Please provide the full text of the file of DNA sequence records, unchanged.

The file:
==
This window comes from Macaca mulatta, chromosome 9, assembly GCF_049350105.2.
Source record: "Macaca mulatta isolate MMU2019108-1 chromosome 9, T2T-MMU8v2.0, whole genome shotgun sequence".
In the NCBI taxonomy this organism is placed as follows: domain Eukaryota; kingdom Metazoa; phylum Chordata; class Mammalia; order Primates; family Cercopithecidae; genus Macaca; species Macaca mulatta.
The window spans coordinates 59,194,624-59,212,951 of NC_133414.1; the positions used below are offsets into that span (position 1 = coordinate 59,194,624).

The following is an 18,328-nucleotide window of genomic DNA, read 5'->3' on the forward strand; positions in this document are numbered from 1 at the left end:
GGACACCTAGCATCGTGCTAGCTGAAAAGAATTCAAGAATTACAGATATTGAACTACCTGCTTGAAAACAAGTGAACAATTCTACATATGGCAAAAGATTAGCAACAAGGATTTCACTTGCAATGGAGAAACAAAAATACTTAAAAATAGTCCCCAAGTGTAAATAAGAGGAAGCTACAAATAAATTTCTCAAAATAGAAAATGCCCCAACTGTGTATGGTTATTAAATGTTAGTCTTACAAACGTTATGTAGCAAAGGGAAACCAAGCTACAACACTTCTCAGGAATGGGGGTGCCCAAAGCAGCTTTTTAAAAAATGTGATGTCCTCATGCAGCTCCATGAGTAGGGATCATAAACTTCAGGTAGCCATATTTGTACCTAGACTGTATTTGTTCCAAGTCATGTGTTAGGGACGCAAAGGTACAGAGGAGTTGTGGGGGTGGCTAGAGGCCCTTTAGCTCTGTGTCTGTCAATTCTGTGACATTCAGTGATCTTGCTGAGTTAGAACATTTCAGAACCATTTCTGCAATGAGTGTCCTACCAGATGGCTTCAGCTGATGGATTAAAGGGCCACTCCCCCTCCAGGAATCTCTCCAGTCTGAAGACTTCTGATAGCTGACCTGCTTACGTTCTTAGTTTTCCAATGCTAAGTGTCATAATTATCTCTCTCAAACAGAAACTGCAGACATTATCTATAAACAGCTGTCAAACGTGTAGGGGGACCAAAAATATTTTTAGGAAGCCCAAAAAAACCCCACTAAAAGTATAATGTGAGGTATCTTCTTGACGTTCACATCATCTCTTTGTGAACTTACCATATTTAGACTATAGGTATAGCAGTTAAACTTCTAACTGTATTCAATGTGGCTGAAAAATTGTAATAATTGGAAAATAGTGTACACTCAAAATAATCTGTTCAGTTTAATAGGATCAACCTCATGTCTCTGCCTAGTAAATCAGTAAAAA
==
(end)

This window comes from Macaca mulatta, chromosome 9, assembly GCF_049350105.2.
Source record: "Macaca mulatta isolate MMU2019108-1 chromosome 9, T2T-MMU8v2.0, whole genome shotgun sequence".
In the NCBI taxonomy this organism is placed as follows: domain Eukaryota; kingdom Metazoa; phylum Chordata; class Mammalia; order Primates; family Cercopithecidae; genus Macaca; species Macaca mulatta.
The window spans coordinates 59,194,624-59,212,951 of NC_133414.1; the positions used below are offsets into that span (position 1 = coordinate 59,194,624).

The following is an 18,328-nucleotide window of genomic DNA, read 5'->3' on the forward strand; positions in this document are numbered from 1 at the left end:
GGACACCTAGCATCGTGCTAGCTGAAAAGAATTCAAGAATTACAGATATTGAACTACCTGCTTGAAAACAAGTGAACAATTCTACATATGGCAAAAGATTAGCAACAAGGATTTCACTTGCAATGGAGAAACAAAAATACTTAAAAATAGTCCCCAAGTGTAAATAAGAGGAAGCTACAAATAAATTTCTCAAAATAGAAAATGCCCCAACTGTGTATGGTTATTAAATGTTAGTCTTACAAACGTTATGTAGCAAAGGGAAACCAAGCTACAACACTTCTCAGGAATGGGGGTGCCCAAAGCAGCTTTTTAAAAAATGTGATGTCCTCATGCAGCTCCATGAGTAGGGATCATAAACTTCAGGTAGCCATATTTGTACCTAGACTGTATTTGTTCCAAGTCATGTGTTAGGGACGCAAAGGTACAGAGGAGTTGTGGGGGTGGCTAGAGGCCCTTTAGCTCTGTGTCTGTCAATTCTGTGACATTCAGTGATCTTGCTGAGTTAGAACATTTCAGAACCATTTCTGCAATGAGTGTCCTACCAGATGGCTTCAGCTGATGGATTAAAGGGCCACTCCCCCTCCAGGAATCTCTCCAGTCTGAAGACTTCTGATAGCTGACCTGCTTACGTTCTTAGTTTTCCAATGCTAAGTGTCATAATTATCTCTCTCAAACAGAAACTGCAGACATTATCTATAAACAGCTGTCAAACGTGTAGGGGGACCAAAAATATTTTTAGGAAGCCCAAAAAAACCCCACTAAAAGTATAATGTGAGGTATCTTCTTGACGTTCACATCATCTCTTTGTGAACTTACCATATTTAGACTATAGGTATAGCAGTTAAACTTCTAACTGTATTCAATGTGGCTGAAAAATTGTAATAATTGGAAAATAGTGTACACTCAAAATAATCTGTTCAGTTTAATAGGATCAACCTCATGTCTCTGCCTAGTAAATCAGTAAAAA